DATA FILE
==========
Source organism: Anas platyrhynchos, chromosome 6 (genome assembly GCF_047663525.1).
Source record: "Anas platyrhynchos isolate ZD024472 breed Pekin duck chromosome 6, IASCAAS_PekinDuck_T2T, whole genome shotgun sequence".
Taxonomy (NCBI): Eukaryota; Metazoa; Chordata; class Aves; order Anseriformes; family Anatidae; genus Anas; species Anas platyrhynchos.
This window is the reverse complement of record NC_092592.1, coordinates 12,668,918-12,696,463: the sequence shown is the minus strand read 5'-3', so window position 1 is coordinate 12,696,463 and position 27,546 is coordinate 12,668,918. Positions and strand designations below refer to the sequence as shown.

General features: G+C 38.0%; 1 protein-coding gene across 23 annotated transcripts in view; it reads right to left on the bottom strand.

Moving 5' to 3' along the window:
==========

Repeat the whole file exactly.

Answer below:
Source organism: Anas platyrhynchos, chromosome 6 (genome assembly GCF_047663525.1).
Source record: "Anas platyrhynchos isolate ZD024472 breed Pekin duck chromosome 6, IASCAAS_PekinDuck_T2T, whole genome shotgun sequence".
Taxonomy (NCBI): Eukaryota; Metazoa; Chordata; class Aves; order Anseriformes; family Anatidae; genus Anas; species Anas platyrhynchos.
This window is the reverse complement of record NC_092592.1, coordinates 12,668,918-12,696,463: the sequence shown is the minus strand read 5'-3', so window position 1 is coordinate 12,696,463 and position 27,546 is coordinate 12,668,918. Positions and strand designations below refer to the sequence as shown.

General features: G+C 38.0%; 1 protein-coding gene across 23 annotated transcripts in view; it reads right to left on the bottom strand.

Moving 5' to 3' along the window: